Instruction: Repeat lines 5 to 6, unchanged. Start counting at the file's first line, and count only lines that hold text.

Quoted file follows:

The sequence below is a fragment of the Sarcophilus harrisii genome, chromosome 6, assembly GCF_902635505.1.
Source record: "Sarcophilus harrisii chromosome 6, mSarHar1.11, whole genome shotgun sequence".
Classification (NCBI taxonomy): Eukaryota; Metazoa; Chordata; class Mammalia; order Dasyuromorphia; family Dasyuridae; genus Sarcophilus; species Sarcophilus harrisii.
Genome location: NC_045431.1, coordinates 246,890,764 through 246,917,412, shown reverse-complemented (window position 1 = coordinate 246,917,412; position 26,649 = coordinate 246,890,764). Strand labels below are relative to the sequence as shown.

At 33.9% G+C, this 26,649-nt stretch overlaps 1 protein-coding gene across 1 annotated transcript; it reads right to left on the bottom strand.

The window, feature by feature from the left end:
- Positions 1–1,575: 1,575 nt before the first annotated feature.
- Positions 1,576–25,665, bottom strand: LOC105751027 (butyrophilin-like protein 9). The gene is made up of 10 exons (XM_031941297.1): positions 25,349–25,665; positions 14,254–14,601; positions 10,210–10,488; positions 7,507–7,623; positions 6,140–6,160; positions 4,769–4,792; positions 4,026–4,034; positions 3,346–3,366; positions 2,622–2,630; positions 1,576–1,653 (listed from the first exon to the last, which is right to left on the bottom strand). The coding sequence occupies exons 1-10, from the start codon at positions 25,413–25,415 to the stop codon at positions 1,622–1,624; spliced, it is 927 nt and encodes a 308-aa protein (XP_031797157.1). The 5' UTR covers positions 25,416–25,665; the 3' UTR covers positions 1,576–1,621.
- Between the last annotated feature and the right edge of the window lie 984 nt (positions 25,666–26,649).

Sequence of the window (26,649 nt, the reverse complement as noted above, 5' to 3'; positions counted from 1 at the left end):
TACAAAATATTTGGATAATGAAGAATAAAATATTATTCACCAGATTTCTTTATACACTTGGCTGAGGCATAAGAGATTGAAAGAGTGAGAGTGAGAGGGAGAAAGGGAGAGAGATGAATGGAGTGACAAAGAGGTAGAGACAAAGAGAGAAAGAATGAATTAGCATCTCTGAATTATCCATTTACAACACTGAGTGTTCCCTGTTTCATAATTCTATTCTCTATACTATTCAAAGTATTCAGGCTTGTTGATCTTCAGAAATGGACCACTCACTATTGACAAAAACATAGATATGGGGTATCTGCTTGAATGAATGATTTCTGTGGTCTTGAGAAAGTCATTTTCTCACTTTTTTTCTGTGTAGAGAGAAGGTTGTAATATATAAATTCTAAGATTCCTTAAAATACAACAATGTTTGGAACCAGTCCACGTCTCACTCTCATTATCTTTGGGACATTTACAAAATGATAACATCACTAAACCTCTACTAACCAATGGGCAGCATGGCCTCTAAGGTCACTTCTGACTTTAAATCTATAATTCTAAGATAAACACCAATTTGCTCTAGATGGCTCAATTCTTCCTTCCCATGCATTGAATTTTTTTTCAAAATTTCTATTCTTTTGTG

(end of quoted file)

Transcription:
At 33.9% G+C, this 26,649-nt stretch overlaps 1 protein-coding gene across 1 annotated transcript; it reads right to left on the bottom strand.

The window, feature by feature from the left end: